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I am trying to call system commands from perl, using system().

That usually works fine, but when I don't start the perl script myself, but have a compiled C program run it using the C popen() function, then perl is not able to execute its system commands. Perl's system() then returns with exit code 13.

It works only if I use the backticks in Perl, instead of system. Does anyone know why?

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Backticks return the standard output of the executed process, not the return value. That may explain why you're seeing it "work" with backticks-- your not actually getting the return value. –  Evan Anderson Jul 21 '10 at 0:27
    
@Evan: I can see the stderr output of my process when I start it with the backticks. When I start it with system() I don't see anything, but get the bad return value ... –  user9474 Jul 21 '10 at 0:39
    
I noticed that also the pclose() function in my C program returns code 13, after executing the perl script using popen. Maybe it's the system setup here ... –  user9474 Jul 21 '10 at 0:41
    
You might want to check permissions. An exit code of 13 typically is an access denied. –  Zoredache Jul 21 '10 at 1:06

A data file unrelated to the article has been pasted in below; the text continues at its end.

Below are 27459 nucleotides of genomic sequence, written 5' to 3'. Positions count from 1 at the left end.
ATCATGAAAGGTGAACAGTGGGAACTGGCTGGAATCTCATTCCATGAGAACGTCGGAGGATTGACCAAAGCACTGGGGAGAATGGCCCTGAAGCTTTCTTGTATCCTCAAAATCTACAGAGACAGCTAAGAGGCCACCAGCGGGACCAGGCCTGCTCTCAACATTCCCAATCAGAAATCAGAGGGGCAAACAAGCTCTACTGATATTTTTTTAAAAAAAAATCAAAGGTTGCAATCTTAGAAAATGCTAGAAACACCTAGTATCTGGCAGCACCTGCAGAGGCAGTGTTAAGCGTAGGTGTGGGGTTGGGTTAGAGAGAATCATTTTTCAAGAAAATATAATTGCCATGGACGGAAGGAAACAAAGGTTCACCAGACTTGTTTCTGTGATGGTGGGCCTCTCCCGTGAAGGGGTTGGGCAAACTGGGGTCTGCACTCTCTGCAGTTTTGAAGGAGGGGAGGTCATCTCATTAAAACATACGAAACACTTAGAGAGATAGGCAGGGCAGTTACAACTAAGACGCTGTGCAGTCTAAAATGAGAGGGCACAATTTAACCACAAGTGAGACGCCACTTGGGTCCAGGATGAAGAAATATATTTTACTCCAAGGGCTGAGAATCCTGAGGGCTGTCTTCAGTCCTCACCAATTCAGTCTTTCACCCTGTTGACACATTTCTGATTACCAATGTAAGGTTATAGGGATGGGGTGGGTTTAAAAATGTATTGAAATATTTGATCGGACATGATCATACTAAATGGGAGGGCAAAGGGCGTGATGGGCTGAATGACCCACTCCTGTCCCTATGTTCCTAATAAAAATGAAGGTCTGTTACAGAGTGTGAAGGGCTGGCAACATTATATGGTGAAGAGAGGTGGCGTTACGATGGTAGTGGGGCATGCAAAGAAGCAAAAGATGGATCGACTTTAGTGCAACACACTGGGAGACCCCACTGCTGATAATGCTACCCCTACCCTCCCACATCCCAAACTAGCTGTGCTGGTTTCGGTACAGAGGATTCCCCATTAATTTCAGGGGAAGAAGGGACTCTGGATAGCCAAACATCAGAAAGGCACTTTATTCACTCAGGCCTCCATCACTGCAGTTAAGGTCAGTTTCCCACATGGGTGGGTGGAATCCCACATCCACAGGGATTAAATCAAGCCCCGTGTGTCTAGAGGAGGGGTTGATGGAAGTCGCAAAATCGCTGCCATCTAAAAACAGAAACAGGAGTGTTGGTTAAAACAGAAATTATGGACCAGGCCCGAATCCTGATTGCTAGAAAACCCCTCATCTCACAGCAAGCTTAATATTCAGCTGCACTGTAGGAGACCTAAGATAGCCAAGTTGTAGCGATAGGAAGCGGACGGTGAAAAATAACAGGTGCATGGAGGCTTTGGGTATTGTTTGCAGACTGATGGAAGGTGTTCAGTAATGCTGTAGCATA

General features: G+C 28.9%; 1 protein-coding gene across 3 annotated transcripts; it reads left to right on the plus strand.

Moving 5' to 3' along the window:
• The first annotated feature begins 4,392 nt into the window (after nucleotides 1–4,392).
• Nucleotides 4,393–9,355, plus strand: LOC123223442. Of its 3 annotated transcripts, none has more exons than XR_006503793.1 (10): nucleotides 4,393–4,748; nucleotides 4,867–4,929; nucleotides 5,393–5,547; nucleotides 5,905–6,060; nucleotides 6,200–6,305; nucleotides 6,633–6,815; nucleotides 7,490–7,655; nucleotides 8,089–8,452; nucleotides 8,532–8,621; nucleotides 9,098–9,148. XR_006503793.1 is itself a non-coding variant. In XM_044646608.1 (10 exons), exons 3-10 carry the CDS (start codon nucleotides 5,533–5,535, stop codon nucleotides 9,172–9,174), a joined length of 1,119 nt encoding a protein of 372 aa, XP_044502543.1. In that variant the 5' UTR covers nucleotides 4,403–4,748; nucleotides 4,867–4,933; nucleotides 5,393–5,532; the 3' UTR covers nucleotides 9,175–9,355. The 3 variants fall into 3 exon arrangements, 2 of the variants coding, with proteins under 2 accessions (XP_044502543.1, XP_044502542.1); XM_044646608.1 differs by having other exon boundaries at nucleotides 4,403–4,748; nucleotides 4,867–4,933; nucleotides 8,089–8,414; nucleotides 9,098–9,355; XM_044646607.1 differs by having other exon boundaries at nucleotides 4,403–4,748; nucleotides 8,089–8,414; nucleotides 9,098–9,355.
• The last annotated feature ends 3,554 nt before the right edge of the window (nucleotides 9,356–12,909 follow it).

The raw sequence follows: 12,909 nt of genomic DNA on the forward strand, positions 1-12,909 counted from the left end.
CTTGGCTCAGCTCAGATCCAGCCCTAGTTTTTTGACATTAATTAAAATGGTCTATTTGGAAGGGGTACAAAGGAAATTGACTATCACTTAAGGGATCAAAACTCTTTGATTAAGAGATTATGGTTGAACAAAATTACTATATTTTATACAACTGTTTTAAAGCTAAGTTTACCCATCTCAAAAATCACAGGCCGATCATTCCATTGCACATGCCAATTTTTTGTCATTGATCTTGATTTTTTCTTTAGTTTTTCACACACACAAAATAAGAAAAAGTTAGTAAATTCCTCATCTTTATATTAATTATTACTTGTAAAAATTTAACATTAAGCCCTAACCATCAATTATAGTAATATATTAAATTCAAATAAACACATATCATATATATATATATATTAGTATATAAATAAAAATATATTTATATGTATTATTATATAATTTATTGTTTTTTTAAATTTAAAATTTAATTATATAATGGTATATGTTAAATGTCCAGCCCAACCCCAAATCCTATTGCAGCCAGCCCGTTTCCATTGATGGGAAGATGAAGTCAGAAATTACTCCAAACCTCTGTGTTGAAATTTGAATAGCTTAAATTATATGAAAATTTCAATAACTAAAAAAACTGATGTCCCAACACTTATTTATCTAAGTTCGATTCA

Strange. I don't know why pclose would give this error. I can see that it successfully executed the perl script. –  user9474 Jul 21 '10 at 1:08
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2 Answers

I'm adding this answer to an old question because I ran into a similar issue with popen. If I run a command with popen (in a C/C++ program) and do not read any of the program output before calling `pclose', it returns a value of 13. I think what's happening here is the running command cannot write all of its output to the pipe (because I never read anything) so when it is closed, it returns the value of 13.

If this is happening to anyone else, try to read the entire contents of the pipe/file returned by popen before closing it.

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It would help to see some of your code/output. Here's my guess at the root cause of your problem.

First, signal 13 equates to SIGPIPE, which in this case seems to indicates the perl process is attempting to write to a pipe (i.e. STDOUT/STDERR), but nothing is there to read it.

I tested a bit and my question is, are you handling the output from the the script within your C program? In my tests, simply processing the output of the perl script avoided the SIGPIPE error.

Signal 13 produced:

fp = popen("/home/chuckx/perl-test/perl.pl","r");
status = pclose(fp);

Signal 13 avoided:

fp = popen("/home/chuckx/perl-test/perl.pl","r");

do {} while (fgets(output,80,fp) != NULL);

status = pclose(fp);
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